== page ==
For example,

`    seq(3,5)`
yields [3, 4, 5], while
`    seq(5.2, 1)`
yields [5.2, 4.2, 3.2, 2.2, 1.2].

If x or y contains more than one element then the first element is used.

If x or y is not numeric then the results are undefined.

seq(x,y,z)
is similar to the preceding seq(x,y) function except instead of counting by 1, it counts by z. If x is less than y then z must be positive, and if x is greater than y then z must be negative. If z fails this requirement, or if z is 0, then an error is generated and F returned.

For example,

`    seq(1,2,.2)`
yields [1, 1.2, 1.4, 1.6, 1.8, 2].

A call to seq() resulting in more than a million elements results in an error message and a return value of F.

See § 3.6.1, page , for other examples of seq().

ind(x)
returns a vector of indices corresponding to x, which must be either a vector or a record. Thus,
`    ind(x)`
is equivalent to:
`    1:len(x)`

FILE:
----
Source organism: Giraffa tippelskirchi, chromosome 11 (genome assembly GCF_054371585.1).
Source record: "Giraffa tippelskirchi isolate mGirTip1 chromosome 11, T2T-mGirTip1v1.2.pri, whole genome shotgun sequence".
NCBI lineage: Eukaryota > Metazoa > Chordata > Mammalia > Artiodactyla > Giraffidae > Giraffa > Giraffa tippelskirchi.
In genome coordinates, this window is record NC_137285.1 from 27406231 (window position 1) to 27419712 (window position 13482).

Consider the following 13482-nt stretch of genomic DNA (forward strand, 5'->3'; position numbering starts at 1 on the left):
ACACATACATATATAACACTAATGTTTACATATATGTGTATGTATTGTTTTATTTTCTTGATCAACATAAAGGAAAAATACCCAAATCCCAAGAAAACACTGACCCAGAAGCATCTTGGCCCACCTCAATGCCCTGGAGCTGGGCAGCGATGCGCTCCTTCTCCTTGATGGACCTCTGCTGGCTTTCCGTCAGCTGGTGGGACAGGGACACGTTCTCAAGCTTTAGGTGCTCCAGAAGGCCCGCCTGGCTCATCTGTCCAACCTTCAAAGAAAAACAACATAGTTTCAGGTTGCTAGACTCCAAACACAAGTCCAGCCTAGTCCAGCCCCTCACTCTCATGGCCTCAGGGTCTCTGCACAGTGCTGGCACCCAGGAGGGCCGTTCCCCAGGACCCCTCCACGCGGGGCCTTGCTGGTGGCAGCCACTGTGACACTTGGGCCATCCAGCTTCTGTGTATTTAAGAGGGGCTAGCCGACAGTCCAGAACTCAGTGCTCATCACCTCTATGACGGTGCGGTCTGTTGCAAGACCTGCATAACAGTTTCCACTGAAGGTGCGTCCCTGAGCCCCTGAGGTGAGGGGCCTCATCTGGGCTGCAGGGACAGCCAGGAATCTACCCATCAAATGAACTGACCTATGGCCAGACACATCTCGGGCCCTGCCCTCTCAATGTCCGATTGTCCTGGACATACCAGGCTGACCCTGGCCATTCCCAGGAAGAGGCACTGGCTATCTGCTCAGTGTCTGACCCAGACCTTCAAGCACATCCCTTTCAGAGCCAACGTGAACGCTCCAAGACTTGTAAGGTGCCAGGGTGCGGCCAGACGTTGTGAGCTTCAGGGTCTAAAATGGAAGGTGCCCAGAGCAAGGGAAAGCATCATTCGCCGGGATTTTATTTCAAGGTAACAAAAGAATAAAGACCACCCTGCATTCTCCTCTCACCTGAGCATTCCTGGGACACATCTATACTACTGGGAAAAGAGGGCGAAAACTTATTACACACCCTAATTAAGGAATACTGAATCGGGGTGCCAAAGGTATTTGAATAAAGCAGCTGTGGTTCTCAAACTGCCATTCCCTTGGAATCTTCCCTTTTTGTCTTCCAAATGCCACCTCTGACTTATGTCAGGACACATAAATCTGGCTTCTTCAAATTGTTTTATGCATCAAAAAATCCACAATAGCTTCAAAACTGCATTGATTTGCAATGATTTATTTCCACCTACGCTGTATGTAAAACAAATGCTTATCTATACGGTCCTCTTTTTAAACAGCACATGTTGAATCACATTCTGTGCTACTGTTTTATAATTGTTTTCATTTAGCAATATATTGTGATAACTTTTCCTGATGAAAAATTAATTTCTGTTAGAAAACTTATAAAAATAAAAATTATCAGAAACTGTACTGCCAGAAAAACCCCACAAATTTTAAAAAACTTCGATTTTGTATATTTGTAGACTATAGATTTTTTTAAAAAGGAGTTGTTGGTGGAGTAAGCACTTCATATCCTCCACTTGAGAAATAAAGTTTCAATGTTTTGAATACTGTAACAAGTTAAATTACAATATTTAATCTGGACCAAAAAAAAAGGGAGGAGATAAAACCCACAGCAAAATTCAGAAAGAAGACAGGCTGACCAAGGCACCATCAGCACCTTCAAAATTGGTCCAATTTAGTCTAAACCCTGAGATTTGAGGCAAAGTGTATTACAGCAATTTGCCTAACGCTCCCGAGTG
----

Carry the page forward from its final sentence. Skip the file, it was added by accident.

rep(value, count)
takes two parameters the vector value and count. If count is a scalar rep() returns a vector consisting of count copies of value. For example,
`    rep(6:5,3)`
yields [6, 5, 6, 5, 6, 5]. If, however, count is a vector whose length equals value's length, then it replicates each of the elements of value the number of times specified in the respective element of count. So,
`    rep(6:5,2:3)`
yields [6, 6, 5, 5, 5], that is it repeats 6 two times, and it repeats 5 three times.

If called with erroneous arguments, rep() reports an error and returns F instead.

array(init, ... )